In April 2002 the Center for Economic and Social Rights took part in the International Fact-Finding Mission on Water Sector Reform in Ghana. The resulting report found that treated water was available to 62-70 percent in urban areas and 35-40 percent in rural areas. In urban areas, however, only 40 percent of people have working tap water. Seventy-eight percent of the poor in urban areas do not have piped water.
The lack of access to clean water and to sanitation systems are central public health concerns, globally and in Ghana. The human right to water is considered by the Committee on Economic, Social and Cultural Rights as a prerequisite for the realization of other human rights. Although not specifically recognized in the International Covenant on Economic, Social and Cultural Rights, the Committee provides guidelines on the interpretation of this right in the context of adequate standards of living, housing, food and the right to health. The availability of sanitation systems is also one of the factors the Committee has monitored to evaluate whether or not the right to adequate housing is being fulfilled.
CESR's report found that inadequate water and sanitation contributed to 70 percent of diseases in Ghana. The incidence of some water-borne diseases, including cholera, has increased. Unless improved water is provided to more people, water-borne diseases are likely to remain prevalent throughout the entire population. This crisis in access to clean and affordable water has propelled the Government of Ghana toward possible privatization of water services. There has been opposition among some groups in civil society, but many in the government felt strongly that privatization or Private Sector Participation (PSP) would improve the situation in the water sector in Ghana.
The fact-finding mission met with a broad cross-section of stakeholders and parties involved in the debate on water privatization, including both national and international bodies, such as the IMF, the World Bank and DfID. The delegation also visited several low-income communities in Accra to talk to residents about their daily difficulties in gaining access to clean and affordable water.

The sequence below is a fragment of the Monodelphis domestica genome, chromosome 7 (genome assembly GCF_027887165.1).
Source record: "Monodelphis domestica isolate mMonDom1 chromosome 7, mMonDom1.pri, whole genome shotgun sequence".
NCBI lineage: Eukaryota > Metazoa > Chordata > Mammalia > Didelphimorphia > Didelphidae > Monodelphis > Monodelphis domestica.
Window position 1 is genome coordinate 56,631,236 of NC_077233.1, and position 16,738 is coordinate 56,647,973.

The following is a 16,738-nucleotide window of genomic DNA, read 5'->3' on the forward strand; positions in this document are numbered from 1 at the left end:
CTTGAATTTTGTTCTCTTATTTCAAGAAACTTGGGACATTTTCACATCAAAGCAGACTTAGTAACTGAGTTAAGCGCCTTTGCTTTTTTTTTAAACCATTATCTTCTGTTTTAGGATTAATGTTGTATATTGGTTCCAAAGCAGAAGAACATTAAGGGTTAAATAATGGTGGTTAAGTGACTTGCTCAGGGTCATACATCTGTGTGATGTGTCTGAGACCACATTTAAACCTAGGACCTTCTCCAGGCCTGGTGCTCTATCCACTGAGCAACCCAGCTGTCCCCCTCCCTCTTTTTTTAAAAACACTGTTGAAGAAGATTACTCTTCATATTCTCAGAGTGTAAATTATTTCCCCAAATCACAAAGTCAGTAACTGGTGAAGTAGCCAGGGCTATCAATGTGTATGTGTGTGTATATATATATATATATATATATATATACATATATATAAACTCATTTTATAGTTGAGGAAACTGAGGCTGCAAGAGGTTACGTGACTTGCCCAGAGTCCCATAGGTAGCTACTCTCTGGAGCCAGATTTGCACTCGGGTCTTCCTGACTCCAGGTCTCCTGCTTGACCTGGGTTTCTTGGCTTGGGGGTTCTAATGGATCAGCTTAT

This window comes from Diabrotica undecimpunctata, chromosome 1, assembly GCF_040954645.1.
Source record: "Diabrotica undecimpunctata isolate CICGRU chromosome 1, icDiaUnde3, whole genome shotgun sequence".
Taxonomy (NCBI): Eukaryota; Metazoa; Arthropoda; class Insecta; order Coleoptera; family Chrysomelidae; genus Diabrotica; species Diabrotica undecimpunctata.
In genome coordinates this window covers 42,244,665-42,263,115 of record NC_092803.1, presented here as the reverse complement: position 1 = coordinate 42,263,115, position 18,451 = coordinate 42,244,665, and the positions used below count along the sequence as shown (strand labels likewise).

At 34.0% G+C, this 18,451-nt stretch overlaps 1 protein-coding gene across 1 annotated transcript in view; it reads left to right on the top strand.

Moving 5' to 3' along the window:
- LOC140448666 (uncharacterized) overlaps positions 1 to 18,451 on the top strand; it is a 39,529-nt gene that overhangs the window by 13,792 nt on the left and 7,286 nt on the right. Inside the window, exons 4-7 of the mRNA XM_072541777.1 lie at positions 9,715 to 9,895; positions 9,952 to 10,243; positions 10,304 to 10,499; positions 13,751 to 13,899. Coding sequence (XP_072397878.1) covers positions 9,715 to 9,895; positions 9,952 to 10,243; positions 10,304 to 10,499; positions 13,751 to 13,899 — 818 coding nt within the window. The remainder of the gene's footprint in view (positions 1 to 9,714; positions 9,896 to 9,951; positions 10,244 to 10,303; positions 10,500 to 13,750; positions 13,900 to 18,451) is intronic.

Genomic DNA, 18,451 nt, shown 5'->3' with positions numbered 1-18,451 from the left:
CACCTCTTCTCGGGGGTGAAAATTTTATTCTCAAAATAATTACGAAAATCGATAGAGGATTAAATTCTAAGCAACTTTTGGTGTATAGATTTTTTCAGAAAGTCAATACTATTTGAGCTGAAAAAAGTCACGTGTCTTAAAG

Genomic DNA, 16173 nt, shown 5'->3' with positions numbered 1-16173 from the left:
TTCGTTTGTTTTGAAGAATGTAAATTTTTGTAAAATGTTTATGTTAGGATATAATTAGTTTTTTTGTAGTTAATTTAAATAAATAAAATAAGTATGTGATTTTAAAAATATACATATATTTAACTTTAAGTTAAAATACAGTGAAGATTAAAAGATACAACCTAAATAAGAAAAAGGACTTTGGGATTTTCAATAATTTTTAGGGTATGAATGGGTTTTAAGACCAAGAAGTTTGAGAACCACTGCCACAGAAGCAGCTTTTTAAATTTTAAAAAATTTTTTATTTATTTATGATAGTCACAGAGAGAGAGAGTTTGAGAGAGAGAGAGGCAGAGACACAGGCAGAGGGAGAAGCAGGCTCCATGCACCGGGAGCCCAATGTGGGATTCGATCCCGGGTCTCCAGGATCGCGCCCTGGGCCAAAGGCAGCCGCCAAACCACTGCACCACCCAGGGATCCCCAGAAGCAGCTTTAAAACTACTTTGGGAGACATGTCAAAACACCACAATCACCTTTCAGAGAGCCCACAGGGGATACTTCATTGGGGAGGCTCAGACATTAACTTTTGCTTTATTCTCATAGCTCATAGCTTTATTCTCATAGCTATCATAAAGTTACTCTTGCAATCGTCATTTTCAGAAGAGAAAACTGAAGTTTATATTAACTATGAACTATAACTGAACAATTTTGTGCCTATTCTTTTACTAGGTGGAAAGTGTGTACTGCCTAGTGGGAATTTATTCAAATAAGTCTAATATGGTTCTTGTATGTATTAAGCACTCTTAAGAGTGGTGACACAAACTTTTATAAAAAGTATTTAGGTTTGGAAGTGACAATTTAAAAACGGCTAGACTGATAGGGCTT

The main conclusion of this report was that the PSP proposal, as it stood, was unlikely to improve access to clean and affordable water and sanitation services and was not an optimal approach to ensuring expanded access to clean and affordable water for the people of Ghana. In addition, the international fact-finding mission recommended that the government of Ghana continue to open dialogue and consultation with a broad representation of stakeholders regarding alternative approaches to expanding access to clean and affordable water.
Some of the key shortcomings of the PSP proposal found by the mission were:
- Investment priorities and lack of capital are likely to privilege wealthier communities and make significant expansion to unserved areas unlikely;
- The separation of water and sanitation services reduces opportunities to address public health problems;
- There are no performance targets related to poverty or public health indicators;
- The vast majority of citizens and civil society organizations, who would be directly affected by the PSP proposal, were unaware of its basic components and were not involved in the decision-making process.
This report contributed to a better understanding of the basic right to water in Ghana, highlighting the need for a more consultative and inclusive process when defining which system would best serve fulfillment of this right.
The Ghanaian government has since claimed that the water system has not been privatized, despite contracts with Dutch and South African companies for some management services.